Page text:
I'd think source and destination IP is wrong here.
It took me some time to help a user who reported he cannot download a file, we blocked because I could not find his computer with my query for source IP.
We block executabled here.
Other Application filter blocks look OK, eg. accessing blocked applications:
Blocked does not mean, we are terminate the connection. This means the server will still ddos you with the packets, as the server assume, you simply does not ACK them. TCP makes sure, you ACK each and…
App Control and IPS can be applied on both packets (inbound and outbound). And if the pattern match on the packet coming back, it will be shown in the logs as you see.
If you request a download, the data of the file is "coming back from the server" (download). Therefore if the firewall cannot find a download request based on the "get", this packet will be allowed but the IPS/app control will detect a download based on the packets coming back.
But, why when I have an application blocked outgoing am I seeing packets incoming to the Mac air. The application should not get past the firewall rule.
There are certain apps, they call "Give me a File". But the app control is not seeing the file. So it will allow this packet. But if the packets are coming back with the file, IPS/app can collect the data and see, this is a file download and blocks it.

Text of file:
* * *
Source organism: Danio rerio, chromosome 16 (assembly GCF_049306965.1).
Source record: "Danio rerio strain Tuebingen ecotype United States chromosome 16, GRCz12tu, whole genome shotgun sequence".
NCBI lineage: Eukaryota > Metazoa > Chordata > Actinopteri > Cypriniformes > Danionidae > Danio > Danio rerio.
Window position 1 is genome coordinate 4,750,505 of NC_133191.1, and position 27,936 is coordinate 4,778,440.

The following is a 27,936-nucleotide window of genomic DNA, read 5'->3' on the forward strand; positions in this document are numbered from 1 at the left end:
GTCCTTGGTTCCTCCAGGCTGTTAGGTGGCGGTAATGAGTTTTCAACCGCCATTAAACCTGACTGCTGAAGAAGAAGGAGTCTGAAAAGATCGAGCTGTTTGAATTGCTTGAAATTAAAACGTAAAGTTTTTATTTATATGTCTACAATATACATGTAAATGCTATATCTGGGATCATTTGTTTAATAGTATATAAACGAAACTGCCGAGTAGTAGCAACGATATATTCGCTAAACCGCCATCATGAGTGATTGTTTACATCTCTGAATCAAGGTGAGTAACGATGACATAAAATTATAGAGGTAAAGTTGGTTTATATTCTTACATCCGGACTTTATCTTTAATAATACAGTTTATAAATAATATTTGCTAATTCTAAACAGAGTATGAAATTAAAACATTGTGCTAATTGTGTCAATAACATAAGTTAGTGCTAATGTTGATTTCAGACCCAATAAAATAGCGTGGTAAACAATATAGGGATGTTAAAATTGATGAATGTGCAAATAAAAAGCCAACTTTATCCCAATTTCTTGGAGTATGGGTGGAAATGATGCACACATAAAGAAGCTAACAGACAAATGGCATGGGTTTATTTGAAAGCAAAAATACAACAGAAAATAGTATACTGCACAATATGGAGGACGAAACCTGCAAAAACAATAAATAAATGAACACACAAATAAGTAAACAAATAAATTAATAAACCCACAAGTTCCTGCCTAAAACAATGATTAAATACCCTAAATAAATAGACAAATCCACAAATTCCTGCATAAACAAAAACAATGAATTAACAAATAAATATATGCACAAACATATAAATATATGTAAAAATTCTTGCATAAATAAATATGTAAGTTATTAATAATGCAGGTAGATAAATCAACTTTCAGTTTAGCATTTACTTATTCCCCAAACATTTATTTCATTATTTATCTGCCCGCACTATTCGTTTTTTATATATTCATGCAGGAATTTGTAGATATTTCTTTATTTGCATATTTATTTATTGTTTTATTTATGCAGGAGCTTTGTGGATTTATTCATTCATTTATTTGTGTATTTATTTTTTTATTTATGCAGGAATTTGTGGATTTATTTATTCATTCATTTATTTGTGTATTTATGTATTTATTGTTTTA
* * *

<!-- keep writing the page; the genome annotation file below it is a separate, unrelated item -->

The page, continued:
Most likely we are able to block it based on the get request. But sometimes, apps are likely to try to hide this get request.
maybe this is because the file has been "curled"?
it was not a regular web request.
> curl -i http://download.eclipse.org/oomph/products/repository/plugins/org.eclipse.core.contenttype_3.8.0.v20210621-0954.jar> HTTP/1.1 500 Software caused connection abort> Date: Tue, 20 Jul 2021 14:18:06 GMT> Cache-Control: no-cache> Pragma: no-cache> Content-Type: text/html; charset="UTF-8"> Content-Length: 0> Via: HTTP/1.1 forward.http.proxy:3128> Connection: close
and yes, in advanced view I can see the block a bit faster than by the other approaches.
I still don't understand why two blocked applications download more data than when they are not blocked. The connection requests should not get past the XG outgoing.
Blocked does not mean, we are terminate the connection. This means the server will still ddos you with the packets, as the server assume, you simply does not ACK them. TCP makes sure, you ACK each and every packet. The client cannot ACK a packet, which does not reach him, as the firewall blocks it. Therefore the Server assume, you did not get the packet. It will retransmission those packets all the time, resulting into a big junk of data before the server finally realize, there is nobody to ACK the packets.
Block or deny should mean the application does not leave the XG, does not advertise itself or your network to the world and leave your XG and network open to security attacks. The aim is to reduce the size of the exposure footprint to the world.
If the packets can be identified and blocked on the way in then the same rules should applied to the packets on the way out.
Maybe I am taking a too simplistic approach to application security?